It took one group text and less than 30 minutes for the Islamic Center of Lafayette to raise the $6,000 needed to build a covered bus shelter in front of the police station on Pinhook Road.
As an early donor for Councilwoman Liz Hebert’s recently green-lighted "Adopt A Stop” program, the organization helped make one of Lafayette’s first public-private partnerships a reality. And although the Islamic Center’s board members are quick to dismiss any political ties, they say the project resonates deeply with the core tenets of their faith.
“This is our religion, this is our civic duty, this is our responsibility to do some giving back to the community,” says Dr. Ghayas Qureshi, an Islamic Center board member. “That’s the basic thing in our religion. You go out and help anyone who needs help, regardless of what their religion or belief or circumstances are.”
Qureshi says it’s a mandatory requirement of their religion for individuals to give at least 2.5 percent of the money they have saved directly to the poor. The church does not collect and distribute this money. Instead, members will often present opportunities to support causes they find compelling. Heeding this call is embedded in their vernacular.
“We call it ‘labaik,’” says Qureshi. “Labaik is: ‘I’m here, saying yes to the project.’”
Eman Matter, another Islamic Center board member who presented a heartfelt statement to the City-Parish Council in support of the bus shelter initiative, says the Islamic Center is already making plans to sponsor more stops. She says they are called to do whatever they can to help improve these types of hardships in their neighbors' day-to-day lives.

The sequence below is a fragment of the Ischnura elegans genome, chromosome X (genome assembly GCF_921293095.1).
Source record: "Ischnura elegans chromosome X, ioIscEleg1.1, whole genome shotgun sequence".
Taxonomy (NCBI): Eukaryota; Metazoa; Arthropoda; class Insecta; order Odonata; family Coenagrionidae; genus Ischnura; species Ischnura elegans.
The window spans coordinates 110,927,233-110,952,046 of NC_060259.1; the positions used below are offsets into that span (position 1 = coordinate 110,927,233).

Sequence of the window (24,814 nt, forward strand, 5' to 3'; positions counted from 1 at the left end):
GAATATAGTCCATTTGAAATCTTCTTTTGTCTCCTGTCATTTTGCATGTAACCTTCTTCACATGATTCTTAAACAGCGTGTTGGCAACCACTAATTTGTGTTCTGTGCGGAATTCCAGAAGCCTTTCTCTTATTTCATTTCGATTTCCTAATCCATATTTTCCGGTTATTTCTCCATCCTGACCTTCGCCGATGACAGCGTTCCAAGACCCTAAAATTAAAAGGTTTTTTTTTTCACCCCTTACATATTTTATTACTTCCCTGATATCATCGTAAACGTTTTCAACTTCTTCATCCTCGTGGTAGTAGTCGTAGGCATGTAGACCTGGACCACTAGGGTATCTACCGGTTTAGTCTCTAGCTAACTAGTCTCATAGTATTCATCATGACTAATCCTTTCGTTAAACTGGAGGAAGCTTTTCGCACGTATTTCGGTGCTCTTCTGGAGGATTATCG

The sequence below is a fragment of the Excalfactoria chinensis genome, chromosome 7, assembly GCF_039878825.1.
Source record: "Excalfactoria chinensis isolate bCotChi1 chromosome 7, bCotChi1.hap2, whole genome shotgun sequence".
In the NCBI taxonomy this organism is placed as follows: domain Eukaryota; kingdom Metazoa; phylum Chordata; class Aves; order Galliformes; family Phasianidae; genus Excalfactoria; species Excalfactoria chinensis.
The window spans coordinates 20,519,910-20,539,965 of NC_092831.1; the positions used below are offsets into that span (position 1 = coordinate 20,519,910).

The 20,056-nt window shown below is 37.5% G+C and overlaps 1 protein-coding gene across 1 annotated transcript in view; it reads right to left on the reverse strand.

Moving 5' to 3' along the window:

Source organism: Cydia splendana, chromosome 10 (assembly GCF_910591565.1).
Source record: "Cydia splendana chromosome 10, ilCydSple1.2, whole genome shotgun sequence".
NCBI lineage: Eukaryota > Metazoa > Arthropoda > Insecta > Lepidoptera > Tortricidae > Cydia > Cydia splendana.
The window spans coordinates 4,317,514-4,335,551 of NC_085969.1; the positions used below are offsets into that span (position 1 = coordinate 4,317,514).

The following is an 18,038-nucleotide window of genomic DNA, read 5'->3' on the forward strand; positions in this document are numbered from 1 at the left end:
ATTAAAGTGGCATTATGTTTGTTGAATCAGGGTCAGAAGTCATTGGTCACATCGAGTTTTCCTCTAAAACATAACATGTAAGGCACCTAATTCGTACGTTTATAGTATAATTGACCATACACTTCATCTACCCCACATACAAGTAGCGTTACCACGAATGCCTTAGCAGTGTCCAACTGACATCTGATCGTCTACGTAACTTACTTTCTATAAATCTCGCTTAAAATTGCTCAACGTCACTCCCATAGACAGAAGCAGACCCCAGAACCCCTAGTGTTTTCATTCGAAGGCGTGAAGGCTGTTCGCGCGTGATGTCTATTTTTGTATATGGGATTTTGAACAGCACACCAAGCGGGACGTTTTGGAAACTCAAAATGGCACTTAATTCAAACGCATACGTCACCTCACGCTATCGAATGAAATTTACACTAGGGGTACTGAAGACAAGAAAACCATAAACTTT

“People are suffering,” she says. “You see a mother with her baby. She has her baby, she has her belongings, and she can’t sit or put her belongings down.”
According to Matter, some of the first members they approached about the project offered to write a check to fund an entire stop. She says the organization is focused on funding shelters at stops with the most need, not necessarily stops in close proximity to the Islamic Center.
Which is not to say the Islamic Center could not benefit from improved public transportation. On a busy Friday afternoon following prayer, its parking lot on the edge of UL’s campus looks like a mini traffic jam.
Taufiq Khan, a board member and former contractor who built the mosque in 1995 from the ground up, says they are running out of room. The Islamic Center caters to multiple denominations and serves approximately 450-550 Muslims living in the Acadiana area.
Members of the board say the lack of space prohibits their ability to serve more people — particularly the poor — directly, which is one reason they are so eager to lend their support to community programs, such as “Adopt A Stop.” They also work with local organizations, such as the Diocese of Lafayette, Lafayette Public Library and Habitat for Humanity, to donate funds, food and clothing to people in need.
The Islamic Center joins a diverse group of businesses and organizations, which have pledged enough to support at least 21 new bus stop shelters. Other donors include: UL Lafayette, Lafayette General, McDonald's of Lafayette, Unitech Training Academy, CGI, the Pinhook Foundation and the Lafayette Public School System.
Hebert says the “Adopt A Stop” program provides an opportunity for people in the community to have a direct impact on something that’s important to them. In other words, she designed the program not only in response to the needs of people taking public transportation, but also the people — like the members of the Islamic Center — who see people suffering and desperately want to do something about it.
“If you see someone standing out in the rain, visit the Community Foundation of Acadiana,” says Hebert. “You can donate individually. It doesn’t have to be that big $6,000.”